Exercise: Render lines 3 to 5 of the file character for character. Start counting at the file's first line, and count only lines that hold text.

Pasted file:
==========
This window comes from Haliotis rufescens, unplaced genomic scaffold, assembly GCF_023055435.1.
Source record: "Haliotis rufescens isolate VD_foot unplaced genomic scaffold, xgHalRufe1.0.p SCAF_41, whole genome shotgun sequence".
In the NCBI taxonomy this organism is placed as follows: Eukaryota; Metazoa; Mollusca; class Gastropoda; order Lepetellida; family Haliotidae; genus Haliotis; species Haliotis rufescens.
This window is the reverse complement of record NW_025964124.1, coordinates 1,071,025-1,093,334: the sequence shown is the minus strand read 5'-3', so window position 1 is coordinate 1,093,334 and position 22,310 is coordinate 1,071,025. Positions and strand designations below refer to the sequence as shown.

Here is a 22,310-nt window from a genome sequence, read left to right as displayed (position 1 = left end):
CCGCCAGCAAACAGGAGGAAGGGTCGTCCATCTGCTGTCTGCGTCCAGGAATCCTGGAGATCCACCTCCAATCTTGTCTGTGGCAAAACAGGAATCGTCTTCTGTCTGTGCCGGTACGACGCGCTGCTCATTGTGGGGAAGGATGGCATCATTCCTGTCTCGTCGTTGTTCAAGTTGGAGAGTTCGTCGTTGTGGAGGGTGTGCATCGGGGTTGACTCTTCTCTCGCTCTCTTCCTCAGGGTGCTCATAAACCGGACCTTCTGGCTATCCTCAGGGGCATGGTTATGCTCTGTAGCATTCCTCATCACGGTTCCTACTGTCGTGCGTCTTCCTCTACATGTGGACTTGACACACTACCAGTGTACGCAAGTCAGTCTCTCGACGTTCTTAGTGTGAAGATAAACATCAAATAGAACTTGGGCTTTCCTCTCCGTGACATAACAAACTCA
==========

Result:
In the NCBI taxonomy this organism is placed as follows: Eukaryota; Metazoa; Mollusca; class Gastropoda; order Lepetellida; family Haliotidae; genus Haliotis; species Haliotis rufescens.
This window is the reverse complement of record NW_025964124.1, coordinates 1,071,025-1,093,334: the sequence shown is the minus strand read 5'-3', so window position 1 is coordinate 1,093,334 and position 22,310 is coordinate 1,071,025. Positions and strand designations below refer to the sequence as shown.

Here is a 22,310-nt window from a genome sequence, read left to right as displayed (position 1 = left end):